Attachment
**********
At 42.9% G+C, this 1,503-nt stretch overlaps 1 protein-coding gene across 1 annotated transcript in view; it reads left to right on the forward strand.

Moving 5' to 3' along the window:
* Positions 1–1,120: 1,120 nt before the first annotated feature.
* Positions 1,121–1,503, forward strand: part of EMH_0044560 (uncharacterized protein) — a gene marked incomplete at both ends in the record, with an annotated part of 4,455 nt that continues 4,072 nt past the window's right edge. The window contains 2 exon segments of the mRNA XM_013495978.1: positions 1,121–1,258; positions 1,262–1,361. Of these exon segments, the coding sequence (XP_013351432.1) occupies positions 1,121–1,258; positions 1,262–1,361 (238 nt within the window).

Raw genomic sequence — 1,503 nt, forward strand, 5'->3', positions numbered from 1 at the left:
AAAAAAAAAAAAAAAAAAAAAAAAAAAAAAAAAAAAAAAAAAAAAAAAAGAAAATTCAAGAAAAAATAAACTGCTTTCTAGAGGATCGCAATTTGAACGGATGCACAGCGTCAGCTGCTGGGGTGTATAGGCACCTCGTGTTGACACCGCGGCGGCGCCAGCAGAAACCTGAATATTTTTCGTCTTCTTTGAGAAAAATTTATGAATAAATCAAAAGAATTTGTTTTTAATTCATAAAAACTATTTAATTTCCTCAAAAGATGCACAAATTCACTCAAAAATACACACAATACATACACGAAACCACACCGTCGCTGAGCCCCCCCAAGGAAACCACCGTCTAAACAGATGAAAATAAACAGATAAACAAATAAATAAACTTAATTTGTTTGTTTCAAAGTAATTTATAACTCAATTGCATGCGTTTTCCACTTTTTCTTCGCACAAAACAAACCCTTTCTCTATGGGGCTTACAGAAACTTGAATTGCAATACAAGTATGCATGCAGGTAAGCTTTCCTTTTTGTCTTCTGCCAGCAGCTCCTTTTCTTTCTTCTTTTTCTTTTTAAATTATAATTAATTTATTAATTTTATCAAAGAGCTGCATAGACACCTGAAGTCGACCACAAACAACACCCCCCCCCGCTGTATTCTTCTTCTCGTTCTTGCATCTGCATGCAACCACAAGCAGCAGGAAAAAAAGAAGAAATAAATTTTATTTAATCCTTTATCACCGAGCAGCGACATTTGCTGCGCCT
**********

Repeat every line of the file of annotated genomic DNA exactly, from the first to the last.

At 42.9% G+C, this 1,503-nt stretch overlaps 1 protein-coding gene across 1 annotated transcript in view; it reads left to right on the forward strand.

Moving 5' to 3' along the window:
* Positions 1–1,120: 1,120 nt before the first annotated feature.
* Positions 1,121–1,503, forward strand: part of EMH_0044560 (uncharacterized protein) — a gene marked incomplete at both ends in the record, with an annotated part of 4,455 nt that continues 4,072 nt past the window's right edge. The window contains 2 exon segments of the mRNA XM_013495978.1: positions 1,121–1,258; positions 1,262–1,361. Of these exon segments, the coding sequence (XP_013351432.1) occupies positions 1,121–1,258; positions 1,262–1,361 (238 nt within the window).

Raw genomic sequence — 1,503 nt, forward strand, 5'->3', positions numbered from 1 at the left:
AAAAAAAAAAAAAAAAAAAAAAAAAAAAAAAAAAAAAAAAAAAAAAAAAGAAAATTCAAGAAAAAATAAACTGCTTTCTAGAGGATCGCAATTTGAACGGATGCACAGCGTCAGCTGCTGGGGTGTATAGGCACCTCGTGTTGACACCGCGGCGGCGCCAGCAGAAACCTGAATATTTTTCGTCTTCTTTGAGAAAAATTTATGAATAAATCAAAAGAATTTGTTTTTAATTCATAAAAACTATTTAATTTCCTCAAAAGATGCACAAATTCACTCAAAAATACACACAATACATACACGAAACCACACCGTCGCTGAGCCCCCCCAAGGAAACCACCGTCTAAACAGATGAAAATAAACAGATAAACAAATAAATAAACTTAATTTGTTTGTTTCAAAGTAATTTATAACTCAATTGCATGCGTTTTCCACTTTTTCTTCGCACAAAACAAACCCTTTCTCTATGGGGCTTACAGAAACTTGAATTGCAATACAAGTATGCATGCAGGTAAGCTTTCCTTTTTGTCTTCTGCCAGCAGCTCCTTTTCTTTCTTCTTTTTCTTTTTAAATTATAATTAATTTATTAATTTTATCAAAGAGCTGCATAGACACCTGAAGTCGACCACAAACAACACCCCCCCCCGCTGTATTCTTCTTCTCGTTCTTGCATCTGCATGCAACCACAAGCAGCAGGAAAAAAAGAAGAAATAAATTTTATTTAATCCTTTATCACCGAGCAGCGACATTTGCTGCGCCT